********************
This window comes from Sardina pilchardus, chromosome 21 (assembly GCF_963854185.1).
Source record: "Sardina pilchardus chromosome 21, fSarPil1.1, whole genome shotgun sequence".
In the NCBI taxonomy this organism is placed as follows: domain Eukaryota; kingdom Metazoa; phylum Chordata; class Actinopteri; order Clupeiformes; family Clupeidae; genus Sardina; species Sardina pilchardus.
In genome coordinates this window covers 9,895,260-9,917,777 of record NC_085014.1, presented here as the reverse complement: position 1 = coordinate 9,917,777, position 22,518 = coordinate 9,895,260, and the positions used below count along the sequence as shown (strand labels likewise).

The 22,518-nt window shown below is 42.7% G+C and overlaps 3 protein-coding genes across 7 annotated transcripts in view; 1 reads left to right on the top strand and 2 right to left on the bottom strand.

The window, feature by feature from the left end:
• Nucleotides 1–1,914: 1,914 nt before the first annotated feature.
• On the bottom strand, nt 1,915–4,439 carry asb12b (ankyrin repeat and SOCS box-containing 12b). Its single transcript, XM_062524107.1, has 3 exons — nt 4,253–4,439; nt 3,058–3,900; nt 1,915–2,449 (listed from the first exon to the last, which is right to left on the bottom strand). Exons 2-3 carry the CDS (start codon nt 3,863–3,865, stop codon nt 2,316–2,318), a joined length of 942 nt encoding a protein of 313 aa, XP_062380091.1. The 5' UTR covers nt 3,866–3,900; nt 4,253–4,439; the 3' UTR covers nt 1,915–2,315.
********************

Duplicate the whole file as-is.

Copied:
This window comes from Sardina pilchardus, chromosome 21 (assembly GCF_963854185.1).
Source record: "Sardina pilchardus chromosome 21, fSarPil1.1, whole genome shotgun sequence".
In the NCBI taxonomy this organism is placed as follows: domain Eukaryota; kingdom Metazoa; phylum Chordata; class Actinopteri; order Clupeiformes; family Clupeidae; genus Sardina; species Sardina pilchardus.
In genome coordinates this window covers 9,895,260-9,917,777 of record NC_085014.1, presented here as the reverse complement: position 1 = coordinate 9,917,777, position 22,518 = coordinate 9,895,260, and the positions used below count along the sequence as shown (strand labels likewise).

The 22,518-nt window shown below is 42.7% G+C and overlaps 3 protein-coding genes across 7 annotated transcripts in view; 1 reads left to right on the top strand and 2 right to left on the bottom strand.

The window, feature by feature from the left end:
• Nucleotides 1–1,914: 1,914 nt before the first annotated feature.
• On the bottom strand, nt 1,915–4,439 carry asb12b (ankyrin repeat and SOCS box-containing 12b). Its single transcript, XM_062524107.1, has 3 exons — nt 4,253–4,439; nt 3,058–3,900; nt 1,915–2,449 (listed from the first exon to the last, which is right to left on the bottom strand). Exons 2-3 carry the CDS (start codon nt 3,863–3,865, stop codon nt 2,316–2,318), a joined length of 942 nt encoding a protein of 313 aa, XP_062380091.1. The 5' UTR covers nt 3,866–3,900; nt 4,253–4,439; the 3' UTR covers nt 1,915–2,315.